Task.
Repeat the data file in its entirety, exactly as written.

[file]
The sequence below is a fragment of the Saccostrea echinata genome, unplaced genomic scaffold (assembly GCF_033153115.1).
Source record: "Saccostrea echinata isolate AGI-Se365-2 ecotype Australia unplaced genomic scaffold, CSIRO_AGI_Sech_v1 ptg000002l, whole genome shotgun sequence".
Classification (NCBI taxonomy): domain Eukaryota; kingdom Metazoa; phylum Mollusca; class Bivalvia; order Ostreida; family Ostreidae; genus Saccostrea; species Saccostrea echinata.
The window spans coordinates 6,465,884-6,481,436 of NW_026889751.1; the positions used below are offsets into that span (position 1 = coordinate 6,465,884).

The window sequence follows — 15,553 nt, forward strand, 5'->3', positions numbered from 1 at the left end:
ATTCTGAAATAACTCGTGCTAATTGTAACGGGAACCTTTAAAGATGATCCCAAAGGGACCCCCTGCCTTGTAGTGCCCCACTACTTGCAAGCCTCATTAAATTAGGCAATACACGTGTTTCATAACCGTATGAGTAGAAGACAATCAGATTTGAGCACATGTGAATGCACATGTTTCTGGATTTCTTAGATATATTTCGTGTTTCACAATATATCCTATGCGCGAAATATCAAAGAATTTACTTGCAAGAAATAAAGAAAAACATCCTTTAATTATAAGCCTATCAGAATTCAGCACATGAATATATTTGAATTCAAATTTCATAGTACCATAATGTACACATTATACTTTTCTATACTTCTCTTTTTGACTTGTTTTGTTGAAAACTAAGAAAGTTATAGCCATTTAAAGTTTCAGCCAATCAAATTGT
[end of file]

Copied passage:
The sequence below is a fragment of the Saccostrea echinata genome, unplaced genomic scaffold (assembly GCF_033153115.1).
Source record: "Saccostrea echinata isolate AGI-Se365-2 ecotype Australia unplaced genomic scaffold, CSIRO_AGI_Sech_v1 ptg000002l, whole genome shotgun sequence".
Classification (NCBI taxonomy): domain Eukaryota; kingdom Metazoa; phylum Mollusca; class Bivalvia; order Ostreida; family Ostreidae; genus Saccostrea; species Saccostrea echinata.
The window spans coordinates 6,465,884-6,481,436 of NW_026889751.1; the positions used below are offsets into that span (position 1 = coordinate 6,465,884).

The window sequence follows — 15,553 nt, forward strand, 5'->3', positions numbered from 1 at the left end:
ATTCTGAAATAACTCGTGCTAATTGTAACGGGAACCTTTAAAGATGATCCCAAAGGGACCCCCTGCCTTGTAGTGCCCCACTACTTGCAAGCCTCATTAAATTAGGCAATACACGTGTTTCATAACCGTATGAGTAGAAGACAATCAGATTTGAGCACATGTGAATGCACATGTTTCTGGATTTCTTAGATATATTTCGTGTTTCACAATATATCCTATGCGCGAAATATCAAAGAATTTACTTGCAAGAAATAAAGAAAAACATCCTTTAATTATAAGCCTATCAGAATTCAGCACATGAATATATTTGAATTCAAATTTCATAGTACCATAATGTACACATTATACTTTTCTATACTTCTCTTTTTGACTTGTTTTGTTGAAAACTAAGAAAGTTATAGCCATTTAAAGTTTCAGCCAATCAAATTGT